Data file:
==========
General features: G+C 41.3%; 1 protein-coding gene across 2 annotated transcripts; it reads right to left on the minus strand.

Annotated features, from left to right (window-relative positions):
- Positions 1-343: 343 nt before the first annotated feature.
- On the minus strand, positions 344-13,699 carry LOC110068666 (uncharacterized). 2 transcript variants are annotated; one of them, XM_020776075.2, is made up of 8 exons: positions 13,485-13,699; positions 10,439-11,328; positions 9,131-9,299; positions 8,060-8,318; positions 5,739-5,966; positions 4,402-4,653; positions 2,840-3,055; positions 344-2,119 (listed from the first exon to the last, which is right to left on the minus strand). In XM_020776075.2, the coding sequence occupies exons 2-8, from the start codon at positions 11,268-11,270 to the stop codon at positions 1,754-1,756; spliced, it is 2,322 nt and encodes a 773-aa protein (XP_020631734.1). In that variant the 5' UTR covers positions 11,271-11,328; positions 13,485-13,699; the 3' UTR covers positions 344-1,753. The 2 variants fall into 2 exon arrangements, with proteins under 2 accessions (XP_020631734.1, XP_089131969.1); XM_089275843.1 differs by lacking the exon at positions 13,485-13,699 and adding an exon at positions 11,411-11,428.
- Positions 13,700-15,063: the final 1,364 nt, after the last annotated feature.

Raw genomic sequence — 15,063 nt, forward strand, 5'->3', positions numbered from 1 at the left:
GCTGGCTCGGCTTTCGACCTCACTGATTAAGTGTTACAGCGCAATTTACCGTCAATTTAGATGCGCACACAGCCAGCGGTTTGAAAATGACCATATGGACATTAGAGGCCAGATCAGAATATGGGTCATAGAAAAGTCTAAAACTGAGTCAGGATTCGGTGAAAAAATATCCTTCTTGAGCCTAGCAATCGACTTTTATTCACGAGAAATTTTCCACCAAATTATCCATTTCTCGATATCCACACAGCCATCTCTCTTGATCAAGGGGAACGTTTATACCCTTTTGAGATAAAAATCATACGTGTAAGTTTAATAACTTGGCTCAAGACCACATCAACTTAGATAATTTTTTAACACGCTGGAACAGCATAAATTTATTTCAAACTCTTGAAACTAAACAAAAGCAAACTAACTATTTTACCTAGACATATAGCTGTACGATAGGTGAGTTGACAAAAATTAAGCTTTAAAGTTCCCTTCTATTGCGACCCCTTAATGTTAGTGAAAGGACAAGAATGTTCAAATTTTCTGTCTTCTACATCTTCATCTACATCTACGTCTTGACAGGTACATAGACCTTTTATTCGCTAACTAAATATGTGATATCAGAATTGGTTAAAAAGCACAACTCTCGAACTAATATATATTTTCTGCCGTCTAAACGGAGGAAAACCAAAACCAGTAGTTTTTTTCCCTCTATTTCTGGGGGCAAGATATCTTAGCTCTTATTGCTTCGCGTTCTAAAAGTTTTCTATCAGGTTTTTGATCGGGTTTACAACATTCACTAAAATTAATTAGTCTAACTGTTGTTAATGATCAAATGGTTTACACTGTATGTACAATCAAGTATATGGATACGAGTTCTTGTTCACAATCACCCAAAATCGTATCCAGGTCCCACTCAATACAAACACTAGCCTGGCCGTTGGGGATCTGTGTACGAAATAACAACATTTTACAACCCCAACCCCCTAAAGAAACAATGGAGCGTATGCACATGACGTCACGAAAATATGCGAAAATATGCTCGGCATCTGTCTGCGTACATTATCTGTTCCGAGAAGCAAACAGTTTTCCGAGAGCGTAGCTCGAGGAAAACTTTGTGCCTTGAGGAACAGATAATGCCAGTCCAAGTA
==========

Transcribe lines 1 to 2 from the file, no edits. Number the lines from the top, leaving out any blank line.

General features: G+C 41.3%; 1 protein-coding gene across 2 annotated transcripts; it reads right to left on the minus strand.

Annotated features, from left to right (window-relative positions):